AI remains a dream for now. Whilst our current translation tools do a pretty fine job translating from one language to another, it does so, as best we understand, with limited or no understanding of the text it is translating. The limits command shares a short article on the limits of automatic translation.
Douglas Hofstadter, a professor of cognitive science and comparative literature at Indiana University at Bloomington and author of the highly recommended book Gödel, Escher, Bach: an Eternal Golden Braid, highlights in a January 2018 article in The Atlantic the limitations of automated language translation. To paraphrase, the translators do not have any deep understanding of the text but have developed a shallower mechanical process to do a decent job for simple communications.
Below we illustrate with one of Hofstadter’s examples which you can replicate with the limits command. See the original article for details:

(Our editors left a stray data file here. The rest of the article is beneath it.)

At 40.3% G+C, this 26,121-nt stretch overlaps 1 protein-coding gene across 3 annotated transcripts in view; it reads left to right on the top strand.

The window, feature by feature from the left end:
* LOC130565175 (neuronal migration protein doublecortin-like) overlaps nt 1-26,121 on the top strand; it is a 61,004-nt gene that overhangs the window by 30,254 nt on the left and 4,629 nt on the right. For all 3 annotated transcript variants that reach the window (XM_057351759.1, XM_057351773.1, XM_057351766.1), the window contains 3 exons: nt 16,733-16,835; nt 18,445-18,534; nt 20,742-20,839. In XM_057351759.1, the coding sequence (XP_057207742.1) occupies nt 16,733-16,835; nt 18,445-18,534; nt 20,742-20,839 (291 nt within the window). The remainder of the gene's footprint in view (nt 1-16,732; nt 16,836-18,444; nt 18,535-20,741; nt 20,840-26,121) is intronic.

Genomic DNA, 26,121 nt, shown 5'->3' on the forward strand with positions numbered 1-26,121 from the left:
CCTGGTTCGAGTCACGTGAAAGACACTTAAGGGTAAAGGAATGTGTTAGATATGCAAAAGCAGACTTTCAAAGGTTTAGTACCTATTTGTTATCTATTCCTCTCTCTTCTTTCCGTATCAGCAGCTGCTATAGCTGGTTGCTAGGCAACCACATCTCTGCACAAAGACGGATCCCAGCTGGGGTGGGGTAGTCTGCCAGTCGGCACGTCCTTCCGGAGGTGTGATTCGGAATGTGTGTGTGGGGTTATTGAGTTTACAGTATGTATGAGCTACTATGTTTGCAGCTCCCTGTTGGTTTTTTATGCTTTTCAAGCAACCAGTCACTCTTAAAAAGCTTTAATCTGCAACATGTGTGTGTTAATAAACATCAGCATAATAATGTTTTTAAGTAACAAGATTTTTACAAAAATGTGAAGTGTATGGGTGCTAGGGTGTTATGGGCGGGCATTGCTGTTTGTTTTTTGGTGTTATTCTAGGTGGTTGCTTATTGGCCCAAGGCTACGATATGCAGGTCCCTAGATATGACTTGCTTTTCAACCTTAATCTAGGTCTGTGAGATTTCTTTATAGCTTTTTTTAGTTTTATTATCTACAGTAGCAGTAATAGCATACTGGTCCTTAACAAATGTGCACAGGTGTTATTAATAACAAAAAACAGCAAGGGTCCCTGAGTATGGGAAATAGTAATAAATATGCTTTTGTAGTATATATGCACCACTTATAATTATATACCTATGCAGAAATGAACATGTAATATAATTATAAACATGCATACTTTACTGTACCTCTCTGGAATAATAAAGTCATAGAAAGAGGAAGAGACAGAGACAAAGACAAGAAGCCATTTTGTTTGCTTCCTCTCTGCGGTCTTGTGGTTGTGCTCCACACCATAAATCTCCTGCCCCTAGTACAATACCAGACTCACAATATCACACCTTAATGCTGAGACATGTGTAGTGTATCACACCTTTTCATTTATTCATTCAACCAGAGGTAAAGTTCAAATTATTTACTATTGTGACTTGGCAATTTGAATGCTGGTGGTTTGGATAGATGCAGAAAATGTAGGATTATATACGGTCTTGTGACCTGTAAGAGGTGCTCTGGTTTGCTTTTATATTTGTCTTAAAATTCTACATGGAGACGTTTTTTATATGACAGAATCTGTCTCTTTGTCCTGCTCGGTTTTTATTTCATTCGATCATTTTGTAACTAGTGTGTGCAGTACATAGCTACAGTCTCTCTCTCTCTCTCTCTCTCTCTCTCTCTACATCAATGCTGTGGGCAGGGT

$ ml limits aztranslate [...] *** Consider this sample text: In their house, everything comes in pairs. There's his car and her car, his towels and her towels, and his library and hers. *** The French translation is: Dans leur maison, tout se passe par paires. Il y a sa voiture, sa voiture, ses serviettes, ses serviettes, sa bibliothèque et la sienne. *** Translating back to English demonstrates a shallow understanding: In their House, everything happens in pairs. There's his car, his car, his towels, his towels, his library and hers.
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